As a fan of narrative-led games, there’s one subject that I’ve never taken for granted: voice direction. Which led me to wonder why so many games companies apparently do. Why do so many games have perfectly decent actors struggling with scripts, lines delivered with completely incorrect intonations, and conversations between characters which couldn’t sound more disjointed? Something as simple as this can change the tone of a game, reducing a big-budget epic to sounding like a junior school play.
A few months back for PC Gamer I investigated voice direction by speaking to those who get it right. I spoke to LucasArts’ David Collins, responsible for directing Monkey Island, FunCom’s Ragnar Tørnquist about creating April Ryan and casting The Secret World, and 2K voice director Jack Scalici who is responsible for the enormous voice cast of Mafia II. I also spoke to two of the most respected voice actors. Dominic Armato is the voice of Guybrush Threepwood, and Sarah Hamilton plays April Ryan in the Longest Journey games. Below they discuss the craft, and express their passions and frustrations about voice acting and directing. This article originally appeared in PC Gamer issue 206.
Voice direction, one of the most essential elements when creating convincing gaming fiction, is yet by far the most neglected aspect of game development. There are still significant problems with story writing, but this is an area in which many developers and publishers are taking impressive steps forward. Games are increasingly taking their narrative seriously. However, in many cases this has not been accompanied by the same focus on directing the actors delivering the lines. Voice directing, very often, is woefully lacking. Fortunately there are some who fight back.
While graphics, physics, and sound effects have improved constantly over the years, voice direction is all too often ignored. It is, like so many aspects of generating effective fiction, a thankless task. When done correctly it goes unnoticed, the player enjoying the dialogue without noticing. It’s when it’s gotten wrong it so glaringly stands out.
It would be very easy, and possibly a lot of fun, to write about how games get it so wrong, but it’s my contention that this is something developers can quite easily address. Indeed a few do, to enormous success. I spoke to three voice directors who have had been exceptionally proficient at providing superb voice acting for games, and two well known voice actors, to ask them how it’s done, and how it’s done right. These are people who go the extra mile – a mile all games should be walking.
Just one word
“Whatever it costs us it costs us,” says 2K’s exhausted director of audio, Jack Scalici, when I talk to him at 3am Pacific Time. Working on the voice direction for Mafia II in Hollywood, he stays at the recording studio until the early hours of the morning to make sure he’s around when the Czech developers are in their offices. This is dedication. He explains the importance of getting the voice direction perfect, no matter the price. “If one of those words is off it takes me out of the game, and kills my suspension of disbelief.”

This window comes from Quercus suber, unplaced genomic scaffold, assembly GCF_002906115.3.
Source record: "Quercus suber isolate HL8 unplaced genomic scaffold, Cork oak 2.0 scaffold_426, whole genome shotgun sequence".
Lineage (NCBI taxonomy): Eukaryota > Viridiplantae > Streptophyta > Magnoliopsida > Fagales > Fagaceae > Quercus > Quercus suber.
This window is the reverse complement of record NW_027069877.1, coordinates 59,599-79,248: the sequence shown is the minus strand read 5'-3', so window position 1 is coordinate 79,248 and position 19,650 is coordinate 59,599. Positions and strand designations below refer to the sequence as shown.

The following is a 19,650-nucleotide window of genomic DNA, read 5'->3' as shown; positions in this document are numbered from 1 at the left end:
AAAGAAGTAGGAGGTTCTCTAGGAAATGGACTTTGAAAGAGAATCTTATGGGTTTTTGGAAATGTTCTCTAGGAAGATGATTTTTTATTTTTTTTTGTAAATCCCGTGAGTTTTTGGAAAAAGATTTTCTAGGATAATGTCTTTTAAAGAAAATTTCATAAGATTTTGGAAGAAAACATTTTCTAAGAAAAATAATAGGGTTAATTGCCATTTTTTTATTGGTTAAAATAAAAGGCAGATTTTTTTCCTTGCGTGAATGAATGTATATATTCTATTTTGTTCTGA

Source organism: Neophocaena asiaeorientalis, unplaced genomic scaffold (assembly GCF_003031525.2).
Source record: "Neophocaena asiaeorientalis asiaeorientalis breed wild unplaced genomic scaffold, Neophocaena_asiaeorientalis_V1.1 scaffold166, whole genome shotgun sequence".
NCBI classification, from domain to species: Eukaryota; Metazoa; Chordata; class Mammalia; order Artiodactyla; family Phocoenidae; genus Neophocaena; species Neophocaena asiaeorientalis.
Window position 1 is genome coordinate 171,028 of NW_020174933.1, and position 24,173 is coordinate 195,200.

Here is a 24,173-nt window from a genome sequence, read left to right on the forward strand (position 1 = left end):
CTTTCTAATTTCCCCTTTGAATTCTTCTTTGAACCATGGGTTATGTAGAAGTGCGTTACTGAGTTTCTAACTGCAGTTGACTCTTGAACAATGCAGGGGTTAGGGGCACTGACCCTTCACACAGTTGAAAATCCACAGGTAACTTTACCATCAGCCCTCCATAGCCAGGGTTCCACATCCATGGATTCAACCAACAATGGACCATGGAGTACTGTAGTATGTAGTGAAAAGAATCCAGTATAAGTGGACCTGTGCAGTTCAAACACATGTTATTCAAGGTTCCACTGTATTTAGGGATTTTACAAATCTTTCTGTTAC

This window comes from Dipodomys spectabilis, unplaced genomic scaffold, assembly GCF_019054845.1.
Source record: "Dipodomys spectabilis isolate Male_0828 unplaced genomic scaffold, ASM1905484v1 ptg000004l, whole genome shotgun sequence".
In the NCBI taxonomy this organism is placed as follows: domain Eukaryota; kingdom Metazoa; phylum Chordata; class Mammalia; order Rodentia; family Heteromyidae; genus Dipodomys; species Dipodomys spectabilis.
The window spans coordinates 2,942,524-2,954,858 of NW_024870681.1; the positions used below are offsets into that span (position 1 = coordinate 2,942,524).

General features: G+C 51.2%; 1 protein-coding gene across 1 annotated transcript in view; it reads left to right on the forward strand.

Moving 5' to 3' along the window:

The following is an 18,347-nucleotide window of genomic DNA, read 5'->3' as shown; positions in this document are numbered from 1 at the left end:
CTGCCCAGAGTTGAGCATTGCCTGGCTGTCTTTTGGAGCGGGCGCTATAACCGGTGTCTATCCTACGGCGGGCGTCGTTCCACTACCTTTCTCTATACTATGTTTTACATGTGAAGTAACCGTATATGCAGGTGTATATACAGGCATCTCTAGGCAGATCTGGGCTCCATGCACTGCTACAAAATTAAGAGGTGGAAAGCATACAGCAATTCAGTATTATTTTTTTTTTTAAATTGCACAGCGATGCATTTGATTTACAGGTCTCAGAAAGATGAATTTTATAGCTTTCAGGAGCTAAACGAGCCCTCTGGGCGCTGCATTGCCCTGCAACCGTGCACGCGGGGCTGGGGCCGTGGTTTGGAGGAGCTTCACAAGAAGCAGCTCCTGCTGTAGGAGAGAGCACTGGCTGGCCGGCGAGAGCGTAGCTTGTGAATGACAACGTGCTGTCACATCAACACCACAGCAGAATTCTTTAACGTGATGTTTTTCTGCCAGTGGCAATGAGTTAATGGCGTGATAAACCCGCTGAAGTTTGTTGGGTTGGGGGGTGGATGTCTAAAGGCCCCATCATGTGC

“I think the moment I hear something that’s badly overacted or completely weird screwed up accents, it pulls me out of the context of the game,” echoes an equally passionate Ragnar Tørnquist, currently directing the voice actors for forthcoming MMO, The Secret World. “It’s like a bad actor in a TV show can ruin a scene, or a bad voice in an animated movie can really destroy a character, I think the same happens in a game. Even in an FPS, bad acting is going to remove the immersion for me. I’d rather people just shut up.”
It’s a thought repeated by LucasArts voice director David Collins. “Sometimes audio can get back-burnered, or lost in the shuffle.” But when it’s right, he says, it makes all the difference. “It makes everything come to life. It makes artificial intelligence seem smarter. It makes gameplay seem tighter.”
Scalici, Tørnquist and Collins have a track record that demonstrates why they’re worth listening to. Tørnquist directed the actors for both The Longest Journey and Dreamfall: two stunningly well acted and performed adventure games still noteworthy for the standards they set. Scalici directed the remarkable voice work in BioShock and indeed all 2K’s non-sports games. The footage revealed so far of Mafia II shows this quality being taken to the next level. Collins was responsible for the pitch-perfect voices in the recent remake of The Secret Of Monkey Island (SOMI). It is no coincidence that each brings up the same specific topics throughout. And each explains that the most crucial aspect of successful gaming voice direction is to ensure the actors understand the context of their scenes.
Put in context
It may seem obvious, but as Tørnquist explains, it’s something voice actors aren’t used to. “It’s surprising to me. I talk to a lot of actors who do a lot of games and oftentimes they only know whatever little piece they’re given in a script and nothing else. Actors really appreciate getting the grand picture, to know how their character fits into a story, and what lies behind what their script says. The subtext.”
So says Sarah Hamilton, the memorable voice of April Ryan in Tørnquist’s Longest Journey games, remembering the experience of working with the director. “What sets Ragnar apart is he is giving you your lines with back story. He tells you the story, and I’m able to really get into it.”
Scalici takes the same approach. “One thing I found really helpful, every time I get a new build of the game, I’ll bring it in and show the actors how the game’s progressing. I show them how their voice sounds with the character.”
Collins explains that while he ideally will show actors the game running, this isn’t always possible. “It depends on where we are in development of the game. In the early stages when there isn’t a lot of game to show the actors, I bring in concept art and I talk to them about the game, or mention a similar title or situation. I talk them through the story.”